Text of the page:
English

Definition of poor adjective from the Oxford Advanced Learner's Dictionary

      

    poor

     adjective
    adjective
    BrE BrE//pɔː(r)//
     
    ; NAmE NAmE//pɔːr//
     
    ; BrE BrE//pʊə(r)//
     
    ; NAmE NAmE//pʊr//
     
    (poorer, poorest) Poverty and famine, Poor health
     
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    having little money
  1. 1  having very little money; not having enough money for basic needs They were too poor to buy shoes for the kids. We aim to help the poorest families. It's among the poorer countries of the world. Synonymspoordisadvantaged needy impoverished deprived penniless hard upThese words all describe somebody who has very little or no money and therefore cannot satisfy their basic needs.poor having very little money; not having enough money for basic needs:They were too poor to buy shoes for the kids.disadvantaged having less money and fewer opportunities than most people in society:socially disadvantaged sections of the communityneedy poor:It’s a charity that provides help for needy children.impoverished (journalism) poor:Thousands of impoverished peasants are desperate to move to the cities.deprived [usually before noun] without enough food, education, and all the things that are necessary for people to live a happy and comfortable lifepoor, needy, impoverished or deprived?Poor is the most general of these words and can be used to describe yourself, another individual person, people as a group, or a country or an area. Needy is mostly used to describe people considered as a group: it is not used to talk about yourself or individual people:poor/​needy children/​families They were too needy to buy shoes for the kids.Impoverished is used, especially in journalism, to talk about poor countries and the people who live there. To talk about poor areas in rich countries, use deprived.penniless (literary) having no money; very poor:He died penniless in Paris.hard up (informal) having very little money, especially for a short period of time:I was always hard up as a student.Patterns poor/​disadvantaged/​needy/​impoverished/​deprived/​penniless/​hard-up people/​families poor/​disadvantaged/​needy/​impoverished/​deprived areas poor/​disadvantaged/​impoverished countries a(n) poor/​disadvantaged/​impoverished/​deprived background opposite rich See related entries: Poverty and famine
  2. 2the poor noun [plural] people who have very little money They provided food and shelter for the poor. opposite rich More Like This Plural adjectival nouns the blind, the deaf, the destitute, the dead, the dying, the elderly, the faithful, the homeless, the injured, the insane, the jobless, the middle aged, the old, the poor, the rich, the sick, the squeamish, the wealthy, the wicked, the wounded, the youngSee worksheet.
  3. unfortunate
  4. 3  [only before noun] deserving pity and sympathy Have you heard about poor old Harry? His wife's left him. It's hungry—the poor little thing. ‘I have stacks of homework to do.’ ‘Oh, you poor thing.’
  5. not good
  6. 4  not good; of a quality that is low or lower than expected the party’s poor performance in the election to be in poor health It was raining heavily and visibility was poor. poor food/light/soil to have a poor opinion of somebody (= to not think well of somebody) See related entries: Poor health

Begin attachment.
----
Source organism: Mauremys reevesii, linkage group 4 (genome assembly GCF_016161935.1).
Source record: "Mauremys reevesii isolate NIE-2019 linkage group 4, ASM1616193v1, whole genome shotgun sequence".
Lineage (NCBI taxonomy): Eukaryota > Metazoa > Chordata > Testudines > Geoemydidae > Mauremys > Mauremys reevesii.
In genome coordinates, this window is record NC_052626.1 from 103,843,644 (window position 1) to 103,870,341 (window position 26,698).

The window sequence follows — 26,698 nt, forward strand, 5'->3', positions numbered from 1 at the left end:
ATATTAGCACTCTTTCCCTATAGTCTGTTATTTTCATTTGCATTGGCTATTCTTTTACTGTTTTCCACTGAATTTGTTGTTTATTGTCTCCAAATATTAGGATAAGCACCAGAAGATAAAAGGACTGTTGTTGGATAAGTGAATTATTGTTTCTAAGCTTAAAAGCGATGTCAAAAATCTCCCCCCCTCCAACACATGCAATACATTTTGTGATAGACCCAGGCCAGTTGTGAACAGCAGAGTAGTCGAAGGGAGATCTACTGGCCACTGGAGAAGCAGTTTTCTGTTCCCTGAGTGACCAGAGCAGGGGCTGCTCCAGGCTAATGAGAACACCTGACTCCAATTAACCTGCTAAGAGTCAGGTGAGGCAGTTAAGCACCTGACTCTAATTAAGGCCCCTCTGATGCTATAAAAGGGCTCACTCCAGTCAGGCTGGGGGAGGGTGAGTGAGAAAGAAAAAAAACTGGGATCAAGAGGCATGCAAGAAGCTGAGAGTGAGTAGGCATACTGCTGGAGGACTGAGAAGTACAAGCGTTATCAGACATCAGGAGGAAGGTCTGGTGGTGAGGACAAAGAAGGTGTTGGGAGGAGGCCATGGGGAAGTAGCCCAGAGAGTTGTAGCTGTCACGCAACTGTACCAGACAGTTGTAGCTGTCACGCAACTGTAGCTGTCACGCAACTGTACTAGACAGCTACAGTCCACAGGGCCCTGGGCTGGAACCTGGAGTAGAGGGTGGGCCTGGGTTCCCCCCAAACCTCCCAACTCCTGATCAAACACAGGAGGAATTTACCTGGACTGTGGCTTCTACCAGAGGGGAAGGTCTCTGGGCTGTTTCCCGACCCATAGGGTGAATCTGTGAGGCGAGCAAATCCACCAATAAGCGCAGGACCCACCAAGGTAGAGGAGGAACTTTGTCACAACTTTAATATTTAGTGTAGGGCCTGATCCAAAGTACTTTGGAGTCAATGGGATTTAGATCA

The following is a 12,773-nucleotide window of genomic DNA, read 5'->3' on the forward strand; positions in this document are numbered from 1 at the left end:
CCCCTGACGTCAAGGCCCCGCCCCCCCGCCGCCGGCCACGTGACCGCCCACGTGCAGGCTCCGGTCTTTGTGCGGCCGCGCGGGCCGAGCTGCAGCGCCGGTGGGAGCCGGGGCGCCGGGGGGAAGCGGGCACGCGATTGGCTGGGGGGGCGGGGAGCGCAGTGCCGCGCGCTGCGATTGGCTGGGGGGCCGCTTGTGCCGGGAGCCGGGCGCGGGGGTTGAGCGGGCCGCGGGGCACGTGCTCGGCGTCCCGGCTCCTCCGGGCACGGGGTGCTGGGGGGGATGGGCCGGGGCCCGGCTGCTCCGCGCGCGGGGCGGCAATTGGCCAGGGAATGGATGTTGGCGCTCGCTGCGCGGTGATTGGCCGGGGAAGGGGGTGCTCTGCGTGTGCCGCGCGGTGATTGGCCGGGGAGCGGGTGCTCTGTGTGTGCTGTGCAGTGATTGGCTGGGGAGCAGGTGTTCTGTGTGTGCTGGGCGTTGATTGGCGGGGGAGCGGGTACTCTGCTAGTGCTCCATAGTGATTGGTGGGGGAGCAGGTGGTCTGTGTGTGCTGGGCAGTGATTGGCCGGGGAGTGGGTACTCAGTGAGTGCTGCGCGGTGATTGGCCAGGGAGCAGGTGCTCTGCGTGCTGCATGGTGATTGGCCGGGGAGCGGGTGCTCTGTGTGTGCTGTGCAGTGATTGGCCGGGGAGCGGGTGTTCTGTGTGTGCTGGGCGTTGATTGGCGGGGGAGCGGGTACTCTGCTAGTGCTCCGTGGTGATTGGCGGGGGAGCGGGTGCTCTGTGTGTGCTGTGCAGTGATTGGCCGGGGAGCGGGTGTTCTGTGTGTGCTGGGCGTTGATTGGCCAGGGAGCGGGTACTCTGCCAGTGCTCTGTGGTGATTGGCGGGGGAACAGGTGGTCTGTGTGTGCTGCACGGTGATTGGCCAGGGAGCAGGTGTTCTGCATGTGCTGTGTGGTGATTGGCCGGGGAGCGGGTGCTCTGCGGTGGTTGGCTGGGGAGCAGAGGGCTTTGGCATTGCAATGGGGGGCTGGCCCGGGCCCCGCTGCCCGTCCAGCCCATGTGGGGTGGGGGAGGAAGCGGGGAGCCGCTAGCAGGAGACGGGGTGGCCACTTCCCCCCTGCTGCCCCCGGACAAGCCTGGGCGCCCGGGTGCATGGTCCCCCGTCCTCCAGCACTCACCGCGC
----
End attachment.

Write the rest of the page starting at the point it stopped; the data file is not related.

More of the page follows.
7. 5  (of a person) not good or skilled at something a poor swimmer a poor judge of character She's a good teacher but a poor manager. a poor sailor (= somebody who easily gets sick at sea)
  8. having little of something
  9. 6  poor in something having very small amounts of something a country poor in natural resources soil poor in nutrients opposite rich
  10. Wordfinderbeg, benefit, charity, homeless, hostel, the poor, poverty, shanty town, sweatshop, unemployment Word Origin Middle English: from Old French poure, from Latin pauper.Extra examples He was getting richer and richer as they got poorer and poorer. The work was of an extremely poor standard. These crops are poor in nutrients. They remained poor all their lives. I may be dirt poor, but I have my pride. I’m afraid I’m rather a poor sailor. It’s among the poorer countries of the world. On the whole he had a poor opinion of human nature. She’s a good teacher but a poor manager. She’s been in poor health for some time now. Such a poor swimmer would not survive in that water for long. They always treated me like a poor relation. We discussed the party’s poor performance in the election. We tried to keep working in the poor light.Idioms
    be/come a poor second, third, etc.
     
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    (especially British English) to finish a long way behind the winner in a race, competition, etc.
    give a good/poor account of yourself
     
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    (British English) to do something or perform well or badly, especially in a contest The team gave a good account of themselves in the match.
    the poor man’s somebody/something
     
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    a person or thing that is similar to but of a lower quality than a particular famous person or thing Sparkling white wine is the poor man's champagne.
See the Oxford Advanced American Dictionary entry: poor